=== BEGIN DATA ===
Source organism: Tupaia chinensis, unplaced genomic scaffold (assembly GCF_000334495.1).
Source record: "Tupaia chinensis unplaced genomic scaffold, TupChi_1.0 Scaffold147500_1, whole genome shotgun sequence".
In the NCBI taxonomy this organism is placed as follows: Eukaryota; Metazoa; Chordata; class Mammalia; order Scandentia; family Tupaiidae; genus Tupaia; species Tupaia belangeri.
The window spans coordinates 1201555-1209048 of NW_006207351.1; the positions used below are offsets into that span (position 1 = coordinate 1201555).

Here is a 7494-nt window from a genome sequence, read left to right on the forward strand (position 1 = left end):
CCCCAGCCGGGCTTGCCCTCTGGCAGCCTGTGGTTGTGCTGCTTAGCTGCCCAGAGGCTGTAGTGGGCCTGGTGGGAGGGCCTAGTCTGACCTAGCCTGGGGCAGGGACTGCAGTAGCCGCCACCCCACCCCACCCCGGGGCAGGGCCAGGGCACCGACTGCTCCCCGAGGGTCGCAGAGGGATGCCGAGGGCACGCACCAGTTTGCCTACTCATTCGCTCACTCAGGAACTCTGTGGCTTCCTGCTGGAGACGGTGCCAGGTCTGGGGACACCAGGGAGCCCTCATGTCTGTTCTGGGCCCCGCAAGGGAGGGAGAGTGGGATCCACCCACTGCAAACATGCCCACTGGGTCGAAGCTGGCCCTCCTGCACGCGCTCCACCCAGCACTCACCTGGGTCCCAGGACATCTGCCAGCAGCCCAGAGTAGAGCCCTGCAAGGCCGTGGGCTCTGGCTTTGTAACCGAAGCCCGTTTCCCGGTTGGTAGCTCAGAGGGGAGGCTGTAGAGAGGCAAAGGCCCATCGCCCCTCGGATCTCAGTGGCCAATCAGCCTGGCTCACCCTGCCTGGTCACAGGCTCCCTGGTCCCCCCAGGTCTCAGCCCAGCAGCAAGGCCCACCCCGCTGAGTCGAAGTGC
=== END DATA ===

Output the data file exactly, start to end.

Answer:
Source organism: Tupaia chinensis, unplaced genomic scaffold (assembly GCF_000334495.1).
Source record: "Tupaia chinensis unplaced genomic scaffold, TupChi_1.0 Scaffold147500_1, whole genome shotgun sequence".
In the NCBI taxonomy this organism is placed as follows: Eukaryota; Metazoa; Chordata; class Mammalia; order Scandentia; family Tupaiidae; genus Tupaia; species Tupaia belangeri.
The window spans coordinates 1201555-1209048 of NW_006207351.1; the positions used below are offsets into that span (position 1 = coordinate 1201555).

Here is a 7494-nt window from a genome sequence, read left to right on the forward strand (position 1 = left end):
CCCCAGCCGGGCTTGCCCTCTGGCAGCCTGTGGTTGTGCTGCTTAGCTGCCCAGAGGCTGTAGTGGGCCTGGTGGGAGGGCCTAGTCTGACCTAGCCTGGGGCAGGGACTGCAGTAGCCGCCACCCCACCCCACCCCGGGGCAGGGCCAGGGCACCGACTGCTCCCCGAGGGTCGCAGAGGGATGCCGAGGGCACGCACCAGTTTGCCTACTCATTCGCTCACTCAGGAACTCTGTGGCTTCCTGCTGGAGACGGTGCCAGGTCTGGGGACACCAGGGAGCCCTCATGTCTGTTCTGGGCCCCGCAAGGGAGGGAGAGTGGGATCCACCCACTGCAAACATGCCCACTGGGTCGAAGCTGGCCCTCCTGCACGCGCTCCACCCAGCACTCACCTGGGTCCCAGGACATCTGCCAGCAGCCCAGAGTAGAGCCCTGCAAGGCCGTGGGCTCTGGCTTTGTAACCGAAGCCCGTTTCCCGGTTGGTAGCTCAGAGGGGAGGCTGTAGAGAGGCAAAGGCCCATCGCCCCTCGGATCTCAGTGGCCAATCAGCCTGGCTCACCCTGCCTGGTCACAGGCTCCCTGGTCCCCCCAGGTCTCAGCCCAGCAGCAAGGCCCACCCCGCTGAGTCGAAGTGC